Schlumberger, the world’s largest oilfield services company, published its Q3 2018 results, posting earnings that beat market expectations, although revenues fell short of street expectations, Seeking Alpha reports.
The company faced headwinds in the U.S. land market, due to weaker activity in the Permian basin and softness in the hydraulic fracturing space. However, this was offset by stronger performance in the drilling group and strong sequential growth in international markets, where higher oil prices are bolstering exploration and production activity, the report said.
Last month, Schlumberger said it will take ownership of Russia’s largest onshore drilling firm, the Eurasia Drilling Company (EDC), in a deal worth some $1.7 billion. EDC is not under sanctions by the U.S. Department of State.
When the deal pushes through, it will be the biggest foreign investment in Russia’s oil industry in the sanctions era. The U.S. Treasury Department has to approve the deal, and this isn’t guaranteed. No date for the final acquisition, which was first announced in July 2017, has been set.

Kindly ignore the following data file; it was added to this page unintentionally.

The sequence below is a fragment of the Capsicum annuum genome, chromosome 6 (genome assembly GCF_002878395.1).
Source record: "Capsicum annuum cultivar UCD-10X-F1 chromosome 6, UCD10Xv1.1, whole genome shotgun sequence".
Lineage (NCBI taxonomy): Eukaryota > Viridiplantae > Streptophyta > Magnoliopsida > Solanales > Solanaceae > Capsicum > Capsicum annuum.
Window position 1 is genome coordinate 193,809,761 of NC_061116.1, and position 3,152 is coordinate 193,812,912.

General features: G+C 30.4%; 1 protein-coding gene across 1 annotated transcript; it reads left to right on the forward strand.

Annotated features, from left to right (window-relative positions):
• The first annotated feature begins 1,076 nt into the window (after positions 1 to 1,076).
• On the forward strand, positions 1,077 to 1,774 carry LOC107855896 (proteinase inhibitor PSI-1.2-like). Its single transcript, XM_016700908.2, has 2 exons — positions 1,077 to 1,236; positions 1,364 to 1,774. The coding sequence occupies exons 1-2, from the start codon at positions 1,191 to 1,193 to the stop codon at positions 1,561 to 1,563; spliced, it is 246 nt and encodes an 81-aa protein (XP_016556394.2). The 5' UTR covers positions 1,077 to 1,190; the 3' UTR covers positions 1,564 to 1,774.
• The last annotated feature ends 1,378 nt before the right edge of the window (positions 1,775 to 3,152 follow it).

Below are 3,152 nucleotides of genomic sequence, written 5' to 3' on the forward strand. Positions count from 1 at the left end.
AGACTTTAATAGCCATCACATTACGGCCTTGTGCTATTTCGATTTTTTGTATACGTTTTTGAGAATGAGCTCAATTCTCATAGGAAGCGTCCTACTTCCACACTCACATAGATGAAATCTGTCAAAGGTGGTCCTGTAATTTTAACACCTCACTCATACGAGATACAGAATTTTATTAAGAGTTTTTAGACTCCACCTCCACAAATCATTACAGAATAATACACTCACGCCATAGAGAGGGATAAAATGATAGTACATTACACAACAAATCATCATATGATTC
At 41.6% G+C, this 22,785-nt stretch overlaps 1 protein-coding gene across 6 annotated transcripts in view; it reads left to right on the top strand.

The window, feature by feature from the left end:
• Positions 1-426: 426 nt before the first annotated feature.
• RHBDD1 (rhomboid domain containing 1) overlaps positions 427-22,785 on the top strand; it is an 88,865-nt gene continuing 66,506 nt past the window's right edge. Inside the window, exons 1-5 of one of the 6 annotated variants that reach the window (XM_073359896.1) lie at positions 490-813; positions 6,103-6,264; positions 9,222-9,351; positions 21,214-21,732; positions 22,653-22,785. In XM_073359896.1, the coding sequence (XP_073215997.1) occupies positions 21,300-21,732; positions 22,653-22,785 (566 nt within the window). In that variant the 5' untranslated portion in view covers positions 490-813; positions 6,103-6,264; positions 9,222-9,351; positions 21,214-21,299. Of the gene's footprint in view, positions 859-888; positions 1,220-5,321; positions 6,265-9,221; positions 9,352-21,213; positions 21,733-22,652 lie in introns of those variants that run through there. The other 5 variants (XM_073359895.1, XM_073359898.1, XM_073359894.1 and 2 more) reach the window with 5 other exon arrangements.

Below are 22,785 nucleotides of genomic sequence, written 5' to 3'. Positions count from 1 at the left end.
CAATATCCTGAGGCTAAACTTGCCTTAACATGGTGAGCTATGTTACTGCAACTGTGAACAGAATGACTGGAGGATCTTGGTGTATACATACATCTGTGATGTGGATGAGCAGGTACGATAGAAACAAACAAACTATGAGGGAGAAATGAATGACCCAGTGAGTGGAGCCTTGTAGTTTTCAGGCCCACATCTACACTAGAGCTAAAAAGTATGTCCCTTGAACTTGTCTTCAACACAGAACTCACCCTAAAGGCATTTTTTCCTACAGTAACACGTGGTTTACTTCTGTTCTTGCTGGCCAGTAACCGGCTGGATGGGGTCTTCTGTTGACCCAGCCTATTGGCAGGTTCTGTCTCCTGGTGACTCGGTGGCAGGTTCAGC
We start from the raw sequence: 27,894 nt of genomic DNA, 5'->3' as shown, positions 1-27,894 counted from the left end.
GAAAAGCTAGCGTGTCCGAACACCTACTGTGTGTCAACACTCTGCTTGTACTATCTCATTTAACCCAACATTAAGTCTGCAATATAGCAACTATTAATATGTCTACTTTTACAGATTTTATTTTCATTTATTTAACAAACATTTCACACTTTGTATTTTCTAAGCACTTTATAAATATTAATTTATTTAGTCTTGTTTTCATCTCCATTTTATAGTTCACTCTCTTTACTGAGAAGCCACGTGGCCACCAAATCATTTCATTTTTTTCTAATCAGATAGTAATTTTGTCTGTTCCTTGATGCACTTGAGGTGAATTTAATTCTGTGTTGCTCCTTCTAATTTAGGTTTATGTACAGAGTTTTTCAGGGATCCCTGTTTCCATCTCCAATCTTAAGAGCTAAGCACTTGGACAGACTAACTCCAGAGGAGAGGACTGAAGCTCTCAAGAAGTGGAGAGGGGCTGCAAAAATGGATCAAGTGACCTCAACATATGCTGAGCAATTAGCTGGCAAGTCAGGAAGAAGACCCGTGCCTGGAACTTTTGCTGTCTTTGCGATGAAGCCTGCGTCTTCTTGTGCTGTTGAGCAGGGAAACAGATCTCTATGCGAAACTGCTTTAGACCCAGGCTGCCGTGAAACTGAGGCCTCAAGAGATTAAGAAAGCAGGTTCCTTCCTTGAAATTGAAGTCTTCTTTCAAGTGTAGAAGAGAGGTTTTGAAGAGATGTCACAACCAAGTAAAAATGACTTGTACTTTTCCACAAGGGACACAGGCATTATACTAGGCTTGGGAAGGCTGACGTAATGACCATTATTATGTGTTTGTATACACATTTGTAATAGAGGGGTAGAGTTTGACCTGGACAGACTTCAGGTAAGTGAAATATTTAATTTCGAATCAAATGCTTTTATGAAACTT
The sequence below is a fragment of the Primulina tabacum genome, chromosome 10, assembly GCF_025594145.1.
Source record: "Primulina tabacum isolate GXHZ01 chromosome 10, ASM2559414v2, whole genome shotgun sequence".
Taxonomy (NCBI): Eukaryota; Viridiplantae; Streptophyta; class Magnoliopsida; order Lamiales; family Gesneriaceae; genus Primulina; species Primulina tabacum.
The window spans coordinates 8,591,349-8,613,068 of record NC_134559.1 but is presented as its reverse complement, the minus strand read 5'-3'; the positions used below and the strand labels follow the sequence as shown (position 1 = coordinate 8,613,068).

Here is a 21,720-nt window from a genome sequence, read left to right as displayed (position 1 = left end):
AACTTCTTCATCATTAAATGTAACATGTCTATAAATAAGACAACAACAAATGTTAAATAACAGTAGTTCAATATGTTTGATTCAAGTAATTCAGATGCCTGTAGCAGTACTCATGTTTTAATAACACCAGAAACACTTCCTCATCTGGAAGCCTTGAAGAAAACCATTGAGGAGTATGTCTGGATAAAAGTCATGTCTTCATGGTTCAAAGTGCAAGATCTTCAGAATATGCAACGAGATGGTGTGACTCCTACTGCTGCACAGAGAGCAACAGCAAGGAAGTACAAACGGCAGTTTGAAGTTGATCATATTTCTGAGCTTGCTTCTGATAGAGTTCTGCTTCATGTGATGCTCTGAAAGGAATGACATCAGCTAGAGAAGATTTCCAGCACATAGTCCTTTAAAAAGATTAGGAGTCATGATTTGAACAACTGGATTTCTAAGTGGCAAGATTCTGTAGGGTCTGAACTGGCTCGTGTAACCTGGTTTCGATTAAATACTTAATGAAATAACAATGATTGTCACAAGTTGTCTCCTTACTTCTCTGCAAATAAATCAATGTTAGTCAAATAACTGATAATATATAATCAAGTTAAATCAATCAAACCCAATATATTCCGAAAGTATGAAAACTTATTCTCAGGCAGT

The deal will give Schlumberger access to the massive Russian market despite the hostile relations between the United States and Russia. Schlumberger wants EDC to give a massive boost to its presence and profits in Russia.
The acquisition comes amidst U.S. sanctions seeking to punish Russia for seizing the Crimea, and supporting pro-Russia separatists fighting to carve a pro-Russian state in eastern Ukraine. There’s also Russia’s lingering military involvement in the bloody Syrian Civil War.